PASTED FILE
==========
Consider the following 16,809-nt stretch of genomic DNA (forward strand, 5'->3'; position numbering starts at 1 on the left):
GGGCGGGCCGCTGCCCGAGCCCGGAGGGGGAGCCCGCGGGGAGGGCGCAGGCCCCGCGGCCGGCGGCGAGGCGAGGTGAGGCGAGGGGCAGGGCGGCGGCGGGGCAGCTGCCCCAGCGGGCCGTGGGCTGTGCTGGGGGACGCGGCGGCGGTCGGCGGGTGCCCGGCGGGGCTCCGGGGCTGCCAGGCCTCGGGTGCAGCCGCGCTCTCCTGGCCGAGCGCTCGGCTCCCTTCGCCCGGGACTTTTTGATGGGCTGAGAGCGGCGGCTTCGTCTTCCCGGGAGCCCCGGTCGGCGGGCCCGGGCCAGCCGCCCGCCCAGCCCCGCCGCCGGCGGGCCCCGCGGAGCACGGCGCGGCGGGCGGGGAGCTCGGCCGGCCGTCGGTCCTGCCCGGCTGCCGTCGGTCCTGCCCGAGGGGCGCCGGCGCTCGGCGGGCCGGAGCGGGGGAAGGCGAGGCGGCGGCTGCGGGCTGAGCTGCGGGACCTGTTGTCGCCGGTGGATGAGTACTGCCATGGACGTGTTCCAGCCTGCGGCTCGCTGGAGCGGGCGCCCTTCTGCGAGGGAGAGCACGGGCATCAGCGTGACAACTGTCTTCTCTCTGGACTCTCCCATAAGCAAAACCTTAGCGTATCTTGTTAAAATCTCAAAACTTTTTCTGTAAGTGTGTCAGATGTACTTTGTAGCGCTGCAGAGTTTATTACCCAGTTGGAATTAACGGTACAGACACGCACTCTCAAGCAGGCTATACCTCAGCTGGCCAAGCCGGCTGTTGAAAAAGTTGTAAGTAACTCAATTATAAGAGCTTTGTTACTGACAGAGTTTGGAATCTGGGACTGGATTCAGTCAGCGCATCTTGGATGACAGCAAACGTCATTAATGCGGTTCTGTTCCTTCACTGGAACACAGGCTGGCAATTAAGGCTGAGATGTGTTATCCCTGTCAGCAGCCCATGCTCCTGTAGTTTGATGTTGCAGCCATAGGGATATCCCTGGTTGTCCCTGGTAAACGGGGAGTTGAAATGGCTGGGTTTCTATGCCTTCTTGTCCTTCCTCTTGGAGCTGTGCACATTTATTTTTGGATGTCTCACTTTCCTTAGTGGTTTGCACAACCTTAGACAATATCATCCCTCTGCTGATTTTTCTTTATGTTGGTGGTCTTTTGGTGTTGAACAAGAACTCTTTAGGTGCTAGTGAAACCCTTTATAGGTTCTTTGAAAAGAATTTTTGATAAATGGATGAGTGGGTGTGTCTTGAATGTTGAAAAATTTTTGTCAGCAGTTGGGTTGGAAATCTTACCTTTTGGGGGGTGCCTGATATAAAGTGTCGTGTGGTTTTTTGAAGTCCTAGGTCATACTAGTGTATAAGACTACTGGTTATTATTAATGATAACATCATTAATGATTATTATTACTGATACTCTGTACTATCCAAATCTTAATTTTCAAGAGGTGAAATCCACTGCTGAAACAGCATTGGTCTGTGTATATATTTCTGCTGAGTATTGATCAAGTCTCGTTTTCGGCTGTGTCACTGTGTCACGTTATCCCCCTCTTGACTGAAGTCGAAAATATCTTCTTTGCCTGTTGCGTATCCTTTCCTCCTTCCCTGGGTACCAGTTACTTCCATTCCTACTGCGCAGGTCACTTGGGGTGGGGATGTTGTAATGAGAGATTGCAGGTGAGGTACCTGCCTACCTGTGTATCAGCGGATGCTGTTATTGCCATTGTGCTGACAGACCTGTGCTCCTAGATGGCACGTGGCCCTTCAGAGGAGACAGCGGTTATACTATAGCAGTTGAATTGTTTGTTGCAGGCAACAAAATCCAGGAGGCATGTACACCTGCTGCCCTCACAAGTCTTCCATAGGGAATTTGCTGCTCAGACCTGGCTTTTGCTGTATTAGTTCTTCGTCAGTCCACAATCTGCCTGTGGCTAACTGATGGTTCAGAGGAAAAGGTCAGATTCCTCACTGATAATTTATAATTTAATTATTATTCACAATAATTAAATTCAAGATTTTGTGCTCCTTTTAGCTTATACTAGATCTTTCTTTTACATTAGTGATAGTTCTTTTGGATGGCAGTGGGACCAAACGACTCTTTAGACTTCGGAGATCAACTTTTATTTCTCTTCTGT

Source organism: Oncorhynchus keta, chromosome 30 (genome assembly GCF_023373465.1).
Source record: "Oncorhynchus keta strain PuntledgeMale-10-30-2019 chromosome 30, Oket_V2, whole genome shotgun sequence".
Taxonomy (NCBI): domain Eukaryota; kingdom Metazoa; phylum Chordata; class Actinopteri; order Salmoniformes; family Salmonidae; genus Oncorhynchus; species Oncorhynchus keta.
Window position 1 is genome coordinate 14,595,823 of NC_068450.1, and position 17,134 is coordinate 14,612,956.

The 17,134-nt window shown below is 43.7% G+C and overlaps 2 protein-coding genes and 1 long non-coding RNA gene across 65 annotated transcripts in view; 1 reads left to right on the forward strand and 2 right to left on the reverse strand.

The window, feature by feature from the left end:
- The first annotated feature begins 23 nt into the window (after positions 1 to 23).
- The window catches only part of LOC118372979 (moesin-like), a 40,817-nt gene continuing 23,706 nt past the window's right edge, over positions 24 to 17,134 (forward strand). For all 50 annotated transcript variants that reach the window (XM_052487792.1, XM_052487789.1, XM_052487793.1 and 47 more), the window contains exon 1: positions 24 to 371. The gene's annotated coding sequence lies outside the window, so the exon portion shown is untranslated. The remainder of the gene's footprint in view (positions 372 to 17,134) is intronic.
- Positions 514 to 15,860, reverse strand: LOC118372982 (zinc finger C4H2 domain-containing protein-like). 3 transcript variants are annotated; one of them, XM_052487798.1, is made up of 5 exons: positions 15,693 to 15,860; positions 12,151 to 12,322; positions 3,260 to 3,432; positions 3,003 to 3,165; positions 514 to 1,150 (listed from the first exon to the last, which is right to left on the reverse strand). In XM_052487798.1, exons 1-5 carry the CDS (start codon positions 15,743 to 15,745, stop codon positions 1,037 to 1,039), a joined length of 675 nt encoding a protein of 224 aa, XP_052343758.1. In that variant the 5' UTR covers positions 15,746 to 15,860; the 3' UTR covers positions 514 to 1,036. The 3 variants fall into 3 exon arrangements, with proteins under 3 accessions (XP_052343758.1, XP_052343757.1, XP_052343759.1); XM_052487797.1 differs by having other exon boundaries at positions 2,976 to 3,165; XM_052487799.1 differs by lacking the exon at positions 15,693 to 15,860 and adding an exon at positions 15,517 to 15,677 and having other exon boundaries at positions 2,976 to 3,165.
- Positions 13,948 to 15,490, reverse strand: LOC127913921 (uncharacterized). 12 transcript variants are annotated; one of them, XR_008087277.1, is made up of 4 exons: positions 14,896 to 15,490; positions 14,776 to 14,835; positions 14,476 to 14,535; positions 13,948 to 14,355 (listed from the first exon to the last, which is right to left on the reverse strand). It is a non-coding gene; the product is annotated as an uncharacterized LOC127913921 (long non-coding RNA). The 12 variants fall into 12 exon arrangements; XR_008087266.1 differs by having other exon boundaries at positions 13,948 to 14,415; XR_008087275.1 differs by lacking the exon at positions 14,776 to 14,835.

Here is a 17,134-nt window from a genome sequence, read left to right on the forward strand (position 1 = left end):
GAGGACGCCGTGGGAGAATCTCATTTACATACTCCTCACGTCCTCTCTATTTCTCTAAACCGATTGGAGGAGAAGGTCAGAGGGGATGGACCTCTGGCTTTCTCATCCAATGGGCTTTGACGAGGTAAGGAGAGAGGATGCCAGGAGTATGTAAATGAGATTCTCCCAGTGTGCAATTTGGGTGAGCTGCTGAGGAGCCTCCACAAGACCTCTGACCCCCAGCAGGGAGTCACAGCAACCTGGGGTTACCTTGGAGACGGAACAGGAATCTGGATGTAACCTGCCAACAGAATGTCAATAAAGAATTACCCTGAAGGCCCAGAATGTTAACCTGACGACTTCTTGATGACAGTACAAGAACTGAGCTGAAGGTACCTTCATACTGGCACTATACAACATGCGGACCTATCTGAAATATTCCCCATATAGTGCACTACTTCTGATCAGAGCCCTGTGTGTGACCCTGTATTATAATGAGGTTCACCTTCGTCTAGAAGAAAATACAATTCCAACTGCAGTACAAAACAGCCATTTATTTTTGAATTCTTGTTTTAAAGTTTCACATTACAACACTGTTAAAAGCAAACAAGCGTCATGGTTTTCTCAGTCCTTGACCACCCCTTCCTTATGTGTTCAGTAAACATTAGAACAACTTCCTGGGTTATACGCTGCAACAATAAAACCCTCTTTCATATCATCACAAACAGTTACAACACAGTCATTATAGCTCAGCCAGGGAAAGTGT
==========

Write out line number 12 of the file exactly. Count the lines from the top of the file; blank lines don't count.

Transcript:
- Positions 13,948 to 15,490, reverse strand: LOC127913921 (uncharacterized). 12 transcript variants are annotated; one of them, XR_008087277.1, is made up of 4 exons: positions 14,896 to 15,490; positions 14,776 to 14,835; positions 14,476 to 14,535; positions 13,948 to 14,355 (listed from the first exon to the last, which is right to left on the reverse strand). It is a non-coding gene; the product is annotated as an uncharacterized LOC127913921 (long non-coding RNA). The 12 variants fall into 12 exon arrangements; XR_008087266.1 differs by having other exon boundaries at positions 13,948 to 14,415; XR_008087275.1 differs by lacking the exon at positions 14,776 to 14,835.